Table 3

ORs ofHPV positivity and corresponding 95% CIs according to selected characteristics among 138 HIV-positive womena. Santos, São Paulo, Brazil, 1996–1997

 

Cervical+Vaginal

Cervical+Analb

Vaginal+Analb

Cervical+Vaginal+Analb

 

Tot. No

Pos. (%)

ORc

95% CI

Tot. No

Pos. (%)

ORc

95% CI

Tot. No

Pos. (%)

ORc

95% CI

Tot. No

Pos. (%)

ORc

95% CI

Age (years)

                

   ≥ 35

39

38.5

1

 

30

10.0

1

 

30

13.3

1

 

30

6.7

1

 

   25–34

75

49.3

1.6

0.7–3.4

55

27.3

3.4

0.9–12.8

55

34.6

3.4

1.0–11.3

55

27.3

5.3

1.1–24.8

   < 25

24

58.3

2.2

0.8–6.3

17

47.1

8.0

1.7–36.8

17

41.2

4.6

1.1–19.0

17

35.3

7.6

1.3–43.8

p for trend

  

0.12

   

0.006

   

0.03

   

0.02

 

Tobacco smoking

                

   Never smoker

44

45.5

1

 

32

31.3

1

 

32

31.3

1

 

32

21.9

1

 

   Ex-smoker

33

45.5

1.1

0.4–2.8

26

30.8

1.1

0.3–3.8

26

34.6

1.2

0.4–3.7

26

30.8

1.7

0.5–6.1

   Current smoker

61

50.8

1.3

0.6–3.0

44

18.2

0.5

0.2–1.7

44

25.0

0.8

0.3–2.2

44

18.2

0.9

0.3–2.9

p for trend

  

0.46

   

0.22

   

0.52

   

0.60

 

Drug addict

                

   Never

79

45.6

1

 

62

25.8

1

 

62

25.8

1

 

62

21.0

1

 

   Ex

36

52.8

1.3

0.6–2.8

24

29.2

1.1

0.4–3.2

24

45.8

2.2

0.8–6.2

24

29.2

1.4

0.5–4.2

   Current

23

47.8

1.0

0.4–2.7

16

18.8

0.7

0.2–2.9

16

18.8

0.6

0.2–2.6

16

18.8

0.8

0.2–3.5

p for trend

  

0.80

   

0.70

   

0.99

   

0.98

 

Years since HIV diagnosis

                

   ≤ 1

54

46.3

1

 

40

27.5

1

 

40

32.5

1

 

40

22.5

1

 

   2–4

43

39.5

0.8

0.4–1.9

34

60.529.4

1.3

0.4–3.8

34

32.4

1.0

0.4–2.8

34

26.5

1.3

0.4–4.2

   ≥ 5

39

56.4

1.8

0.7–4.2

26

19.2

0.7

0.2–2.8

26

23.1

0.5

0.2–1.9

26

19.2

0.8

0.2–3.1

p for trend

  

0.25

   

0.73

   

0.38

   

0.81

 

CD4 count/mm 3

                

   ≥ 500

34

41.2

1

 

20

15.0

1

 

20

15.0

1

 

20

10.0

1

 

   200–499

51

49.0

1.8

0.7–4.7

39

23.1

4.2

0.8–22.2

39

30.8

4.8

1.0–22.7

39

23.1

5.7

0.9–34.1

   < 200

53

59.9

1.8

0.7–4.6

43

32.6

5.9

1.2–28.6

43

34.9

5.0

1.1–22.4

43

27.9

6.2

1.1–34.9

p for trend

  

0.24

   

0.03

   

0.06

   

0.06

 

Commercial sex worker

                

   Never

107

46.7

1

 

82

24.4

1

 

82

26.8

1

 

82

20.7

1

 

   Ever

31

51.6

1.2

0.5–2.6

20

30.0

1.2

0.4–3.8

20

40.0

1.7

0.6–4.8

20

30.0

1.5

0.5–4.6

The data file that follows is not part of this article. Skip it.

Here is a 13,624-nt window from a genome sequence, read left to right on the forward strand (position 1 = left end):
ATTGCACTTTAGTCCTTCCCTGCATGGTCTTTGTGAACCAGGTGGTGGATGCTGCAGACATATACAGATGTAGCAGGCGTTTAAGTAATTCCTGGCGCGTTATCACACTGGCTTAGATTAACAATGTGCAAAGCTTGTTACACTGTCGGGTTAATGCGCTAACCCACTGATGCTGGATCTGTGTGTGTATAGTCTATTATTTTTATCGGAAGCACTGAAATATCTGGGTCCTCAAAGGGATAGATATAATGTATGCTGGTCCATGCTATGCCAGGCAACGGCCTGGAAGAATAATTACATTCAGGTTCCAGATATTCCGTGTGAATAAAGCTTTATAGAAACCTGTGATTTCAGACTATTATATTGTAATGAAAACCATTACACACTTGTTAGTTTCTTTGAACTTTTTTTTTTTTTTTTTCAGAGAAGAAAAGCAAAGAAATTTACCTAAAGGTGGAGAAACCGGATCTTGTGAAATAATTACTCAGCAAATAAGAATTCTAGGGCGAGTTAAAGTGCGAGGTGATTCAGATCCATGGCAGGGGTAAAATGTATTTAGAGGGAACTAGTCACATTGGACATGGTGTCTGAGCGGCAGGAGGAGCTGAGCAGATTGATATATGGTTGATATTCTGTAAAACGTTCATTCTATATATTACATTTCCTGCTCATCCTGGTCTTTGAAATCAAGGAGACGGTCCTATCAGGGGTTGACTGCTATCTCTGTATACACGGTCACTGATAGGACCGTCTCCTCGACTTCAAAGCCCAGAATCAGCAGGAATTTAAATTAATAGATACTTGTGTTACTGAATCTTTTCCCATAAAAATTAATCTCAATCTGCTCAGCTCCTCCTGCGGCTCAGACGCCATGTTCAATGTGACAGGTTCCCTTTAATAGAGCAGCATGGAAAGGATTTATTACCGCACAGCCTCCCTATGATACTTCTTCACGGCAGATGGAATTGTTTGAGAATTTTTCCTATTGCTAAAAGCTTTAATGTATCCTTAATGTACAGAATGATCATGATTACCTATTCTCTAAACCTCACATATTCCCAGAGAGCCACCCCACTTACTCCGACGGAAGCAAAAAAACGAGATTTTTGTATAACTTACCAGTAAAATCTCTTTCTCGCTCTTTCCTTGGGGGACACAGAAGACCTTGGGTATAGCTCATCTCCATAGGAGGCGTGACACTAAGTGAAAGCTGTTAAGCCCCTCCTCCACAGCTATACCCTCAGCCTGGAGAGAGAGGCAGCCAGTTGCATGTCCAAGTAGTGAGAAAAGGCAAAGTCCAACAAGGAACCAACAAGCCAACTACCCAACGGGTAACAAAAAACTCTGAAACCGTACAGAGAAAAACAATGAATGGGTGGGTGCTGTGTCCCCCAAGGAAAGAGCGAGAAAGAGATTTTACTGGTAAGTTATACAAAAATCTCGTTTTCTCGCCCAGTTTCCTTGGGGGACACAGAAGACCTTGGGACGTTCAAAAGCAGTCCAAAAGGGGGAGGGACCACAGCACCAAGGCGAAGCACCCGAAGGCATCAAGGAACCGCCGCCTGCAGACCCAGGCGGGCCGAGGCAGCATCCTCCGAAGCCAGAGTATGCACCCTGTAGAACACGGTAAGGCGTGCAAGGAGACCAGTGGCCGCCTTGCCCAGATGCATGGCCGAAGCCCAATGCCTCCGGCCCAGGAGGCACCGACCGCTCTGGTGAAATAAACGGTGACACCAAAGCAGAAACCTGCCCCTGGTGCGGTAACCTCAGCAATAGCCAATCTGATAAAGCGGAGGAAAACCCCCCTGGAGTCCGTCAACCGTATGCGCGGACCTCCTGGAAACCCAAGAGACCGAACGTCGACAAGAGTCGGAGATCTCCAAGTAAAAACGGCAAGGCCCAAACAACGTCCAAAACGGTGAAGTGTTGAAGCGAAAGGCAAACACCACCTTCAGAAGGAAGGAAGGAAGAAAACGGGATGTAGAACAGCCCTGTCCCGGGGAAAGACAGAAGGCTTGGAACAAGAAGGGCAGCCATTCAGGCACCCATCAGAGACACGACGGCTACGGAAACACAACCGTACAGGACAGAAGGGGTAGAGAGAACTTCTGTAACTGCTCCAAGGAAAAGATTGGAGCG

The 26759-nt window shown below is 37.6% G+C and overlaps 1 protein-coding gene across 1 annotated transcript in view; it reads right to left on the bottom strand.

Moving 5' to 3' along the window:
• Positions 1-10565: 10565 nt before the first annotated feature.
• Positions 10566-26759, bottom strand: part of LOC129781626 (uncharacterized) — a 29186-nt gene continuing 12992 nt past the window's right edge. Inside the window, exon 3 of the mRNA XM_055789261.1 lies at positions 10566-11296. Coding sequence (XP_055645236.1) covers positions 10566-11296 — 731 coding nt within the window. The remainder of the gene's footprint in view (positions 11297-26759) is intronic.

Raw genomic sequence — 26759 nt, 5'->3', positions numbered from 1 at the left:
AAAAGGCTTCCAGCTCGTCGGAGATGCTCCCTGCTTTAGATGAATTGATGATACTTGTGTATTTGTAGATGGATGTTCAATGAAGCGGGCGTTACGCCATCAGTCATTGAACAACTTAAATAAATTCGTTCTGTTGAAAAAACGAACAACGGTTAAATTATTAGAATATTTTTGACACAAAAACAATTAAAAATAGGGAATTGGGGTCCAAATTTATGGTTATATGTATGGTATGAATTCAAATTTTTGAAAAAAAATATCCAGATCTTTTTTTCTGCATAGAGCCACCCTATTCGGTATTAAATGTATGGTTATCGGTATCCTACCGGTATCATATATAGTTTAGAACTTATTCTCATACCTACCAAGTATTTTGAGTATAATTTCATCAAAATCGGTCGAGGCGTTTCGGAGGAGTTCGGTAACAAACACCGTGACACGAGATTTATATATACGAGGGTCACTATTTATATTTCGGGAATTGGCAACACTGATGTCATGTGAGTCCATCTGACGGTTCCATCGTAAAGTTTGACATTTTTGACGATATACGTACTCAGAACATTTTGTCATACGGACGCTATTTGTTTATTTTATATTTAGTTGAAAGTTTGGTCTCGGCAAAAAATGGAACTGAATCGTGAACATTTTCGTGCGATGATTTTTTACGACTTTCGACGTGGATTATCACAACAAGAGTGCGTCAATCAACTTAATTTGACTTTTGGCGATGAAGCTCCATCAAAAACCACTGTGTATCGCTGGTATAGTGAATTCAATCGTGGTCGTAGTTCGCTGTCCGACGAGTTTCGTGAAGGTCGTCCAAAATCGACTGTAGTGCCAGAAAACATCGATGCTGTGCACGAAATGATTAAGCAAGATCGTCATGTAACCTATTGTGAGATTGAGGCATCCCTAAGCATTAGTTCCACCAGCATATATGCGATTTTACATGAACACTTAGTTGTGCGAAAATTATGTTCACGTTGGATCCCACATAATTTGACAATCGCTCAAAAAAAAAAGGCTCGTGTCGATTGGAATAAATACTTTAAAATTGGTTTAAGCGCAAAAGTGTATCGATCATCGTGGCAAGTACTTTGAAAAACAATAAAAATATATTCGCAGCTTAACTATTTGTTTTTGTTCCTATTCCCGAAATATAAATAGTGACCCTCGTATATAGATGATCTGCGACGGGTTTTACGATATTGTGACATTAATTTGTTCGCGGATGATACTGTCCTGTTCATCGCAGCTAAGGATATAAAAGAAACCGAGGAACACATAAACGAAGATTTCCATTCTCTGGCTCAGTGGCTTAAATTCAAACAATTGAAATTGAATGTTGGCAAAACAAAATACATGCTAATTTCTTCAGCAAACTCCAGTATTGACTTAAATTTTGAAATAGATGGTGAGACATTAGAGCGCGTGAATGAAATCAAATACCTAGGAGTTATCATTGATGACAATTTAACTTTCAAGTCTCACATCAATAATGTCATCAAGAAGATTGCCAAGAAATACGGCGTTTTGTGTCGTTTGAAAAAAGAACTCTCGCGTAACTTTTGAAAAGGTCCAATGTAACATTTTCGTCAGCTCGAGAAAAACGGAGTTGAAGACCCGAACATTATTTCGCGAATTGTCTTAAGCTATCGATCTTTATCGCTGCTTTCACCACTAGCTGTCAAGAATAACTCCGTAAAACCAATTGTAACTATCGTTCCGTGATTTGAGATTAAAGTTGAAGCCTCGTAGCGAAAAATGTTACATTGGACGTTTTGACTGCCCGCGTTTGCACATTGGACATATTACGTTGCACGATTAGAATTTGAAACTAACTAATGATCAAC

Lifetime number of sexual partners

                

   ≤ 2

34

41.2

1

 

26

26.9

1

 

26

30.8

1

 

26

26.9

1

 

   3–5

44

52.3

1.5

0.6–3.8

35

25.7

0.9

0.3–2.9

35

25.7

0.7

0.2–2.3

35

17.1

0.5

0.1–1.8

   ≥ 6

60

48.3

1.2

0.5–3.0

41

24.4

0.7

0.2–2.3

41

31.7

0.8

0.3–2.6

41

24.4

0.7

0.2–2.2

p for trend

  

0.63

   

0.32

   

0.85

   

0.53

 

Recent sexual partners d

                

   0

48

43.8

1

 

42

21.4

1

 

42

26.2

1

 

42

21.4

1

 

   1

74

47.3

1.0

0.5–2.1

51

25.5

0.8

0.3–2.4

51

27.5

0.8

0.3–2.0

51

19.6

0.6

0.2–1.7

   ≥ 2

13

76.9

3.5

0.8–15.0

9

44.4

2.2

0.5–10.7

9

55.6

2.6

0.5–12.0

9

44.4

2.0

0.4–9.5

p for trend

  

0.21

   

0.56

   

0.52

   

0.83

 

Condom use d

                

   Yes

69

47.8

1

 

47

25.5

1

 

47

27.7

1

 

47

19.2

1

 

   No

20

60.0

1.7

0.6–4.8

13

38.5

2.0

0.5–7.6

13

46.2

2.4

0.7–8.8

13

38.5

2.9

0.7–11.6

Anal intercourse

                

   Never

66

48.5

1

 

51

19.6

1

 

51

19.6

1

 

51

19.6

1

 

   Ever

72

47.2

0.9

0.5–1.8

51

31.4

1.7

0.6–4.3

51

39.2

2.4

0.97–6.0

51

25.5

1.2

0.5–3.2

aSome figures do not add up to the total due to missing values; bPresented for 102 HIV-positive women; cAdjusted for age. HPV = human papillomavirus; d relative to the last 6 months preceding interview; HIV = human immunodeficiency virus; OR = odds ratio; CI = confidence intervals.

Anal intercourse showed an association of borderline statistical significance in the combination vaginal + anal for HPV positivity (OR: 2.4; 95% CI: 0.97–6.0), but not elsewhere. Nevertheless, condom use did not show associations with HPV positivity at all sites.

Discussion